My first revelation of the trip was that I'd rather be greeted when I emerge from the gate area and taken to the Marriott, or even the Hilton - than to be ignored for a day prior to the trip and then have to drag my bag to the curb and look feverishly for my weekend date and be whisked off to the Ritz.

Here's another thing. I think it's weird for PhDs to make reservations at restaurants and hotels as Dr So and So. Medical doctors, I can see, but PhDs? I don't get it.

Case in point. Chris ordered room service four times. In one evening. For eight cocktails. And two shrimp cocktails. Every time, it was the same thing: "What else can we get for you, Dr and Mrs Cale?" He thought that was great; I thought it was completely absurd.

I got sick on Friday. I don't know why. Chris went to work and I think that the travel and my strong dose of anti-anxiety meds that I administered on Thursday might have turned my stomach a bit. I was on the hotel veranda - having eggs as "Mrs Cale" - when my stomach completely heaved and I had to dash for the restroom and totally toss my cookies (which were eggs). Then, I was fine.

Not knowing what else to do, I took the shuttle to the Ritz Pool Club, which is across town and only accessible via shuttle. Chris was to meet me there. My cell phone battery was dying, I forgot my book and all I had was sunscreen and a hat. So I sat with my thoughts for about seven hours and wondered why the sweet guy I met in June was - by all accounts - a complete slimeball?

A slimeball who didn't show up to get me from the pool club. He was "tied up" at work, but I later found out that "work" ended at 3pm and then began again at about 3:15pm at the hotel bar. I finally got a shuttle.

Through a series of "snoopy" events that I thought were absolutely justified, I found out that Chris had planned a date with another girl after he dropped me at the airport on Sunday. I really wasn't surprised; we had "the talk" on the way to St Augustine and he told me - with a lot of conviction - that he could not do a monogamous long distance relationship. With me. This wasn't exactly the impression I've been under for the last three months; I thought we were planning to see each other when we could and potentially developing a long distance relationship if things were proceeding in that direction. I guess I was wrong.

But that's OK, because we still had St Augustine, the concert and more time as "Dr and Mrs Cale" at the beautiful B & B that he chose. I was really excited for the concert; I was pretty much done with being Mrs Cale.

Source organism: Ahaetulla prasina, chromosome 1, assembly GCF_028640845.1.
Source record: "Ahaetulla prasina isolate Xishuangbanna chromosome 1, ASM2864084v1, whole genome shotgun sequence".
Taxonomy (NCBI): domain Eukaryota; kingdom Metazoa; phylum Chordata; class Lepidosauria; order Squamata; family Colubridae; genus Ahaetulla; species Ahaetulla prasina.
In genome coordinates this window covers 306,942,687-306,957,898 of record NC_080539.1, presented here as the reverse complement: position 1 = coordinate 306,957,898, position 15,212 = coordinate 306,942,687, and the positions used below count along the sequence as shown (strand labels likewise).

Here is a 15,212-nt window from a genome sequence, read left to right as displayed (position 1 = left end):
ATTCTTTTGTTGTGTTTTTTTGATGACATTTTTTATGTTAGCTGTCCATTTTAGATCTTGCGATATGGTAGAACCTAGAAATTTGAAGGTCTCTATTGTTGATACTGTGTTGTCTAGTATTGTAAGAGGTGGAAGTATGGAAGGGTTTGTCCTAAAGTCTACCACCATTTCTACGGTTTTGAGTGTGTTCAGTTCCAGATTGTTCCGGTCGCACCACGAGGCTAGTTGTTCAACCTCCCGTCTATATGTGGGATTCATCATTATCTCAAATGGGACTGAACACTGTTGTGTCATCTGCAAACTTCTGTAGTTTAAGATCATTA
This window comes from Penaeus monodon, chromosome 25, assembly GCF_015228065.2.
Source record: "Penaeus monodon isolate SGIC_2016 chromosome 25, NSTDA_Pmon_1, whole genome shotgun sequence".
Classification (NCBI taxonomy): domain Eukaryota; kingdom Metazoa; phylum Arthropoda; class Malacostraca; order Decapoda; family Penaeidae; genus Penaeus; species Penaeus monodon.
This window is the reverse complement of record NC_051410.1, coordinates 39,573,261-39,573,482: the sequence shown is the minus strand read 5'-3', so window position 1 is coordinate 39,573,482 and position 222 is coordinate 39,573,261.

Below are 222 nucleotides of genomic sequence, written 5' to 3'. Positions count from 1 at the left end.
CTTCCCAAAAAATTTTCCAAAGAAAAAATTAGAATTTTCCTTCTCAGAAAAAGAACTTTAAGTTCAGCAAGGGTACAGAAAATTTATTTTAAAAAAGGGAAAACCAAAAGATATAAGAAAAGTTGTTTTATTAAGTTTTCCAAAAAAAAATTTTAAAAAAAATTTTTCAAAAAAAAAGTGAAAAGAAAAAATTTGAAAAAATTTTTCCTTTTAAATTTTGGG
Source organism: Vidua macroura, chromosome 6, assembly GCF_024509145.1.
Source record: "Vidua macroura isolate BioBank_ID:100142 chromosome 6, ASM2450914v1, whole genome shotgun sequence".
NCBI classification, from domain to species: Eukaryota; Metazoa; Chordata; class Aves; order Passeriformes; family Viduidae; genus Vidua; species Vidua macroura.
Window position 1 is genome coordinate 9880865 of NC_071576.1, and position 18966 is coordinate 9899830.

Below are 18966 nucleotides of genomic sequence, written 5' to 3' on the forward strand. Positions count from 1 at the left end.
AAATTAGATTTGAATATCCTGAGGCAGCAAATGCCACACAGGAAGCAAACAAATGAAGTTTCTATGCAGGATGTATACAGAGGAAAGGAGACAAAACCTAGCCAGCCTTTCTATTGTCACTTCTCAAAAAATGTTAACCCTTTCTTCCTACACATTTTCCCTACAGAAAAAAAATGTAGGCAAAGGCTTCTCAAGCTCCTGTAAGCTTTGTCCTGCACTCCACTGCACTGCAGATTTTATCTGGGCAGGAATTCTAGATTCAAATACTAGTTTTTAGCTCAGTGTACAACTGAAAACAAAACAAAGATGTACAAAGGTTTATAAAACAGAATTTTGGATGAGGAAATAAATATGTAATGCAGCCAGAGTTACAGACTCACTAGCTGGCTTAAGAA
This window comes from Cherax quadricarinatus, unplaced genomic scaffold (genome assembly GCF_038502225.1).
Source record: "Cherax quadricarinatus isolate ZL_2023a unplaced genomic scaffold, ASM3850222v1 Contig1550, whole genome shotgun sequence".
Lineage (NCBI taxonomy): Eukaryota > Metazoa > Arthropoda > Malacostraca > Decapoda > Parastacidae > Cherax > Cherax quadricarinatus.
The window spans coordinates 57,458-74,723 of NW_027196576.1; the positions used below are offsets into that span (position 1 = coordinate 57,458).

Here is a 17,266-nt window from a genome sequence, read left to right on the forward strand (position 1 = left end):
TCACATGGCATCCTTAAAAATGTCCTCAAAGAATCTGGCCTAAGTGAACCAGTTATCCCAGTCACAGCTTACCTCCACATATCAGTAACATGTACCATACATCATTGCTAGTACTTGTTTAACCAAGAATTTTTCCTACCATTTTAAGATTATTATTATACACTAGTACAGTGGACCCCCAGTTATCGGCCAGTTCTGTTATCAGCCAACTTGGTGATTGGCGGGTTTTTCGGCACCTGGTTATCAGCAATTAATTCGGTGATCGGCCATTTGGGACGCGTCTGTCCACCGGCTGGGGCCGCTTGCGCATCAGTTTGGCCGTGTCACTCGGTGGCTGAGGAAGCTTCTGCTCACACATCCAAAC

Apparently, Chris was not done with that whole charade though and he went on and on to talk about how he can't wait to visit Sacramento and see my real life. The he got smashingly drunk and told the cab driver that I was going to move to San Francisco with him when he got a teaching position at Stanford or Berkeley.

Oh. My. God.

Smashingly drunk for him = a late night for me on the B & B porch, texting and talking to my friends. (Read: the pressure was definitely OFF.)

At 6am, he woke up and dashed to the bathroom. He emerged looking panicked. "I need a plunger!" Despite my sleepiness, I dissolved into laughter and he looked completely mortified. As he ran to find the innkeeper in the adjoining building, I called across the courtyard, "Can you grab a cup of coffee for me when you get the plunger? With a lot of cream?"

Dr. Cale at his finest. You had to be there.

The coup de gras event happened a mere five minutes from the airport. Chris had his GPS on his phone, which was wedged into his steering wheel. I glanced at it, in time to see the GPS image go away and as an incoming text alert sounded.

He clicked on the text.

It was from the girl he was meeting.

There was verbiage about "boobs falling out" and "can't wait to see you."

Mere minutes later, we arrived at the airport. "Bye, babe," he said with a hug and a kiss that was meant to be longer. I pulled away and I walked through the glass doors and I never looked back.

Then I stewed all the way to Phoenix.

I sent a simple note from Phoenix: "I saw the text come in from the girl you were going to meet. I saw what it said. I'm disappointed in you."



It all crystallized in Phoenix as I waited on my late flight. Any guy who was remotely interested in keeping this thing going would have been right on the phone. Making up excuses, lies or apologizing profusely. None of that happened.

I did get a text a day and a half later that said, "That was from my friend. Her boob popped out at the beach."

My only thought is that I think I am worthy of someone who doesn't check their text messages in the last five minutes of our time together. And also, I'm absolutely certain that the whole thing borders on trashy and slimy and generally, gross.

I'm not sad. I'm relieved.

There is the small matter of the upcoming San Francisco trip but I know that I am incredibly justified in telling Chris to find his own fun that weekend.

This girl is staying put.

I still wonder what I saw on June 21st when our paths first crossed. I guess you can see anything you like if you look hard enough.

Monday, September 6, 2010